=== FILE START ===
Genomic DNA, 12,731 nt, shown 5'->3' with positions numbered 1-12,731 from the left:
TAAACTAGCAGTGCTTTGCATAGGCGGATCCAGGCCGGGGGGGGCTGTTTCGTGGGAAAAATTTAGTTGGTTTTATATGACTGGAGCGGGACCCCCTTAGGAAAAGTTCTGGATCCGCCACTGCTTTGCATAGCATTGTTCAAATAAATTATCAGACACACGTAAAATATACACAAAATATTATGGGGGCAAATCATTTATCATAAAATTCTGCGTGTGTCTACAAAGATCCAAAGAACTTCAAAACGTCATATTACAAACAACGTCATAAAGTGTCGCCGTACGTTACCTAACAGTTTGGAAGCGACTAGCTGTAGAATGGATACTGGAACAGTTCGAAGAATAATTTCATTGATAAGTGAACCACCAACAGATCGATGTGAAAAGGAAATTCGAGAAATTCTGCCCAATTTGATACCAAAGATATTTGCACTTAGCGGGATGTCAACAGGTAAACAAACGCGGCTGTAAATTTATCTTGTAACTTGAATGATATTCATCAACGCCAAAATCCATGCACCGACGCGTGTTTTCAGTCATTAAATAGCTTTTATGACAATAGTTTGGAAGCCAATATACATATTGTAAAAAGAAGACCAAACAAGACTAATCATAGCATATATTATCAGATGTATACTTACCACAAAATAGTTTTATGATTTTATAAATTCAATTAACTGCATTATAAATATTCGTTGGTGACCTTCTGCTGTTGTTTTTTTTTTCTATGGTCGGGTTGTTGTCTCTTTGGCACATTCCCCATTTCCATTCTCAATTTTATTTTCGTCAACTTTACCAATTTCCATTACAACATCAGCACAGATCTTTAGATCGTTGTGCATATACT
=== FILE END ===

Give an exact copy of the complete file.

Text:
Genomic DNA, 12,731 nt, shown 5'->3' with positions numbered 1-12,731 from the left:
TAAACTAGCAGTGCTTTGCATAGGCGGATCCAGGCCGGGGGGGGCTGTTTCGTGGGAAAAATTTAGTTGGTTTTATATGACTGGAGCGGGACCCCCTTAGGAAAAGTTCTGGATCCGCCACTGCTTTGCATAGCATTGTTCAAATAAATTATCAGACACACGTAAAATATACACAAAATATTATGGGGGCAAATCATTTATCATAAAATTCTGCGTGTGTCTACAAAGATCCAAAGAACTTCAAAACGTCATATTACAAACAACGTCATAAAGTGTCGCCGTACGTTACCTAACAGTTTGGAAGCGACTAGCTGTAGAATGGATACTGGAACAGTTCGAAGAATAATTTCATTGATAAGTGAACCACCAACAGATCGATGTGAAAAGGAAATTCGAGAAATTCTGCCCAATTTGATACCAAAGATATTTGCACTTAGCGGGATGTCAACAGGTAAACAAACGCGGCTGTAAATTTATCTTGTAACTTGAATGATATTCATCAACGCCAAAATCCATGCACCGACGCGTGTTTTCAGTCATTAAATAGCTTTTATGACAATAGTTTGGAAGCCAATATACATATTGTAAAAAGAAGACCAAACAAGACTAATCATAGCATATATTATCAGATGTATACTTACCACAAAATAGTTTTATGATTTTATAAATTCAATTAACTGCATTATAAATATTCGTTGGTGACCTTCTGCTGTTGTTTTTTTTTTCTATGGTCGGGTTGTTGTCTCTTTGGCACATTCCCCATTTCCATTCTCAATTTTATTTTCGTCAACTTTACCAATTTCCATTACAACATCAGCACAGATCTTTAGATCGTTGTGCATATACT